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United States Department of Agriculture

Agricultural Research Service

Research Project: MANAGING FORAGE AND GRAZING LANDS FOR MULTIPLE ECOSYSTEM SERVICES

Location: Pasture Systems & Watershed Management Research

Title: Effect of molasses supplementation and nutritive value on ruminal fermentation of a pasture-based diet

Authors
item Soder, Kathy
item Brito, A -
item Hoffman, K -

Submitted to: Professional Animal Scientist
Publication Type: Peer Reviewed Journal
Publication Acceptance Date: November 9, 2010
Publication Date: February 1, 2011
Citation: Soder, K.J., Brito, A.F., Hoffman, K. 2011. Effect of molasses supplementation and nutritive value on ruminal fermentation of a pasture-based diet. Professional Animal Scientist. 27:35-42.

Interpretive Summary: Escalating organic grain prices and significant changes in milk contracts have forced organic dairy farmers to seek alternative energy sources for organic dairy cows. Sugar cane molasses, a rich source of sugars, appears to be a viable, less costly source of supplemental energy and minerals. However, milk production responses have been mixed on organic dairy farms that have used molasses as the sole energy supplement. Previous research suggests there may be a significant forage quality by molasses level interaction, however, this has not been evaluated with dairy cows grazing northeastern pastures. Therefore, a study was conducted to evaluate the effect of forage quality and level of molasses supplementation on nutrient digestibility, ruminal fermentation and microbial protein synthesis of a pasture-based diet in continuous culture. Experimental treatments were: 1) high-quality pasture with molasses supplemented at 5% of total dry matter fed; 2) high-quality pasture with molasses supplemented at 10% of total dry matter fed; 3) low-quality pasture with molasses supplemented at 5%; 4) low-quality pasture with molasses supplemented at 10%. While nutrient digestibility, ruminal pH, and volatile fatty acids were increased with high-quality forage, there was no molasses by forage quality interaction. These results suggest that there are many variables that must be considered by organic dairy farmers in supplementing dairy cows with molasses, including forage quality, cost, ease of feeding, and availability. Molasses may need to be evaluated on a case by case basis to determine whether it may be a feasible supplement alternative, with careful attention paid to cow body condition and production to evaluate the success of molasses supplementation.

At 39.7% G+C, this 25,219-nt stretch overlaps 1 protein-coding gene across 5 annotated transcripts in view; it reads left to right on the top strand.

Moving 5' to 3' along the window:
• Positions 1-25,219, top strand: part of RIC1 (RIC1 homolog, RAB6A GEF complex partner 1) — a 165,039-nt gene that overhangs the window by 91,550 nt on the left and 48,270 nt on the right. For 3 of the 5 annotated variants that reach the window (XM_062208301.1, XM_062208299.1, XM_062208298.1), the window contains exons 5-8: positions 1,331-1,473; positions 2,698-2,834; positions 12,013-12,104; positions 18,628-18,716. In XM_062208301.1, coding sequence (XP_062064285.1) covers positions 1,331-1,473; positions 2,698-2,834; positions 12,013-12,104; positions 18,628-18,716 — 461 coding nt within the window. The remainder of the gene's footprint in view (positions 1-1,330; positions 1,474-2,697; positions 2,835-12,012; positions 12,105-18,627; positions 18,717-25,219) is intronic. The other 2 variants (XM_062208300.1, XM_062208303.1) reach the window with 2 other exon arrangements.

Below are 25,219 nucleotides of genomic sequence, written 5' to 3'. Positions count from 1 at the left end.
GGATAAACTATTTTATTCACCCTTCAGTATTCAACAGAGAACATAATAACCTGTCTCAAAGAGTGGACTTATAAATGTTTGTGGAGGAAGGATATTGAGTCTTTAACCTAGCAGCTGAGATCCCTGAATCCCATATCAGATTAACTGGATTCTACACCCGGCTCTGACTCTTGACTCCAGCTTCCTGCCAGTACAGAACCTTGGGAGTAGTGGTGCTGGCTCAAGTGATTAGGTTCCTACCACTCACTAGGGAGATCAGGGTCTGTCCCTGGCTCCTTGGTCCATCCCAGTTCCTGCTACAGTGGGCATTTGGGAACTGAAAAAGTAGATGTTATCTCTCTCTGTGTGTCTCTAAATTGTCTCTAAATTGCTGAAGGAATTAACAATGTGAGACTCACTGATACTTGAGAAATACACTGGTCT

Technical Abstract: Molasses is used by some grazing dairy producers to replace higher-cost corn. However, anecdotal results are mixed, and little research exists evaluating the effects of molasses fed to grazing dairy cows as the sole supplement. This study evaluated the effects of level of molasses supplementation and forage quality on ruminal fermentation in continuous culture fermenters. Using a 4 x 4 Latin square design with treatments arranged in a 2 x 2 factorial, treatments were: 1) high-quality pasture (63 g DM/d) plus blackstrap molasses at 10% of total DM fed (7 g DM/d; HI10); 2) high-quality pasture (66.5 g DM/d) plus molasses at 5% of total DM fed (3.5 g DM/d; HI5); 3) low-quality pasture (63 g DM/d) plus molasses at 10% of total DM fed (7 g DM/d; LO10); and 4) low-quality pasture (66.5 g DM/d) plus molasses at 5% of total DM fed (3.5 g DM/d; LO5). Apparent OM and ADF digestibilities and true DM and OM digestibilities were greater (P less than 0.05) for the HI10 and HI5 treatments. Mean ruminal pH was greater (P less than 0.05) for the HI10 and HI5 treatments. Concentrations of total and individual VFA were greater (P less than 0.05) for the HI10 and HI5 treatments. The CP digestibility and bacterial N efficiency were not affected (P greater than 0.10). No significant interaction between forage quality and level of molasses supplementation relative to ruminal fermentation were detected. Molasses may need to be evaluated on a case by case basis to determine feasibility as an energy substitute for grazing dairy cows.

Last Modified: 4/17/2014
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